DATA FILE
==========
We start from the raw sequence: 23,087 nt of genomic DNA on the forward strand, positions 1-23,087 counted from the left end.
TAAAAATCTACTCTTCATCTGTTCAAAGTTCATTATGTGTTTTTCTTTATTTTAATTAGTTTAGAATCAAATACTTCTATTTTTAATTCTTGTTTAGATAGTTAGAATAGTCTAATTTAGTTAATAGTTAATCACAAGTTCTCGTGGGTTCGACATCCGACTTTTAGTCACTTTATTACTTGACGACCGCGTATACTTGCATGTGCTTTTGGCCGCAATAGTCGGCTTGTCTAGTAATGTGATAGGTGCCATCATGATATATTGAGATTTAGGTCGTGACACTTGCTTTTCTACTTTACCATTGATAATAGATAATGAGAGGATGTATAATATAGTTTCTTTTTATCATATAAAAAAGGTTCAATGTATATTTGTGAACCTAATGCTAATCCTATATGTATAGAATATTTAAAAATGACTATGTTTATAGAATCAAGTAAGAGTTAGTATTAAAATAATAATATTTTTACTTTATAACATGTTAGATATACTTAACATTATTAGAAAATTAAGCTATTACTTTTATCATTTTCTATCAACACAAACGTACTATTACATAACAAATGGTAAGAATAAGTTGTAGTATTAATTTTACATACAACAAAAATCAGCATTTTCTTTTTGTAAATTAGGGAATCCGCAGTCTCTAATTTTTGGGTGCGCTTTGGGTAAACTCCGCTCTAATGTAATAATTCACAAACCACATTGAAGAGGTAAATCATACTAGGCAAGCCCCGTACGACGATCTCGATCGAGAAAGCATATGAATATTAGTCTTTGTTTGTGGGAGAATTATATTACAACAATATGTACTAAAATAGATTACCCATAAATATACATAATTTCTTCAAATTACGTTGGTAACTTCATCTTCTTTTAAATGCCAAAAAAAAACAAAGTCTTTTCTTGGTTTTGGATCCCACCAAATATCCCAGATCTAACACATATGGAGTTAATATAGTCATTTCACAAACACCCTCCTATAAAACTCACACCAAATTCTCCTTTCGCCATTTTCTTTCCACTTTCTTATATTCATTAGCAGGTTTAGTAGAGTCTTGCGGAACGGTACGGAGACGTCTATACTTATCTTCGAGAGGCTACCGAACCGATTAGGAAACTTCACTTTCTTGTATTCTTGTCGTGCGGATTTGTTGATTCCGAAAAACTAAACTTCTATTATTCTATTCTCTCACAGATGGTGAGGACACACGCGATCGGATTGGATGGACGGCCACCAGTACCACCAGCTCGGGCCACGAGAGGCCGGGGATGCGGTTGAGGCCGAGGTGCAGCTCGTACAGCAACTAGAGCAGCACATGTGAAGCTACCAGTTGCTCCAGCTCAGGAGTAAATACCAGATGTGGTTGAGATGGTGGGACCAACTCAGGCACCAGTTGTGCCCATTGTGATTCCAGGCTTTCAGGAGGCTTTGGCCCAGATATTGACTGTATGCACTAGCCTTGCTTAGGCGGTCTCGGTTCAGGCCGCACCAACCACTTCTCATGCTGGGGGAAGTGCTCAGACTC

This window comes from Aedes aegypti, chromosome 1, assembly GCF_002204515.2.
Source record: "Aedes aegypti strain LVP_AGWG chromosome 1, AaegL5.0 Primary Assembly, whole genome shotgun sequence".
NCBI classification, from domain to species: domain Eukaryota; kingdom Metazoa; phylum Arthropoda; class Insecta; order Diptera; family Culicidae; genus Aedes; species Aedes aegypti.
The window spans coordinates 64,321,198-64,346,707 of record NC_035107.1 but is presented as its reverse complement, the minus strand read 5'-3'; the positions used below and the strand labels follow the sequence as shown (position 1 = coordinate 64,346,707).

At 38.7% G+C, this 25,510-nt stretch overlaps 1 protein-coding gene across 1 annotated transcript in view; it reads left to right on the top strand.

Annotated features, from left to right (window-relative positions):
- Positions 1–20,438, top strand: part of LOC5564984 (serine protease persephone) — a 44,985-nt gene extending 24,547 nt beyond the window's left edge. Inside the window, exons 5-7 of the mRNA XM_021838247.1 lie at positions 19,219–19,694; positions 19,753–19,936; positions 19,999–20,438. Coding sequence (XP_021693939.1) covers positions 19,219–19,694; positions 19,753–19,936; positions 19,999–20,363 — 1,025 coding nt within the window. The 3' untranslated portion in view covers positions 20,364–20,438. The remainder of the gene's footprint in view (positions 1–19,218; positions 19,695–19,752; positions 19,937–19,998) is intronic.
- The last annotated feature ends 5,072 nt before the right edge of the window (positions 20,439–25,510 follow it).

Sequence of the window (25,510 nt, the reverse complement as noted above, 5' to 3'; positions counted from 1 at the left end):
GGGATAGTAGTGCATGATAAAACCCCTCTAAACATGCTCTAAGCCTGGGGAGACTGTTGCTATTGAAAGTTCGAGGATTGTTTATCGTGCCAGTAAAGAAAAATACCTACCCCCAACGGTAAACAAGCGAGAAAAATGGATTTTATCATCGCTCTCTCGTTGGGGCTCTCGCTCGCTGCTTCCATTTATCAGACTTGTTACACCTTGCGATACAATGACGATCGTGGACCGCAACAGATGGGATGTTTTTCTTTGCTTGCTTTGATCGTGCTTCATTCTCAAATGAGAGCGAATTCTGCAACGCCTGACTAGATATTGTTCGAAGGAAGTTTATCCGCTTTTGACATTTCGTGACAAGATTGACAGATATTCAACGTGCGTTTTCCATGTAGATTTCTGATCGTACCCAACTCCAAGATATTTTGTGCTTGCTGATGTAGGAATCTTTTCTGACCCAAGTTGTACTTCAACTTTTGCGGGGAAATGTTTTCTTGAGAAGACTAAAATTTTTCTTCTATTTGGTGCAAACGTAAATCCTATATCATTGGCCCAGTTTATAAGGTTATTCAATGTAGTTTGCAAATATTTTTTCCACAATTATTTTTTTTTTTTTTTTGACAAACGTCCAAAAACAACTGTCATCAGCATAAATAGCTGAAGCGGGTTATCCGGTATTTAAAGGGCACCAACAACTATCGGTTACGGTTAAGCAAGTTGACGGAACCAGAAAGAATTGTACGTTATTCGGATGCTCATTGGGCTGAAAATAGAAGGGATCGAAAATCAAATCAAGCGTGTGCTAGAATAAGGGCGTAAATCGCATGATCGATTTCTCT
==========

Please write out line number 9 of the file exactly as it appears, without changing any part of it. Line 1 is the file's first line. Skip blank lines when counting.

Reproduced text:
- Positions 1–20,438, top strand: part of LOC5564984 (serine protease persephone) — a 44,985-nt gene extending 24,547 nt beyond the window's left edge. Inside the window, exons 5-7 of the mRNA XM_021838247.1 lie at positions 19,219–19,694; positions 19,753–19,936; positions 19,999–20,438. Coding sequence (XP_021693939.1) covers positions 19,219–19,694; positions 19,753–19,936; positions 19,999–20,363 — 1,025 coding nt within the window. The 3' untranslated portion in view covers positions 20,364–20,438. The remainder of the gene's footprint in view (positions 1–19,218; positions 19,695–19,752; positions 19,937–19,998) is intronic.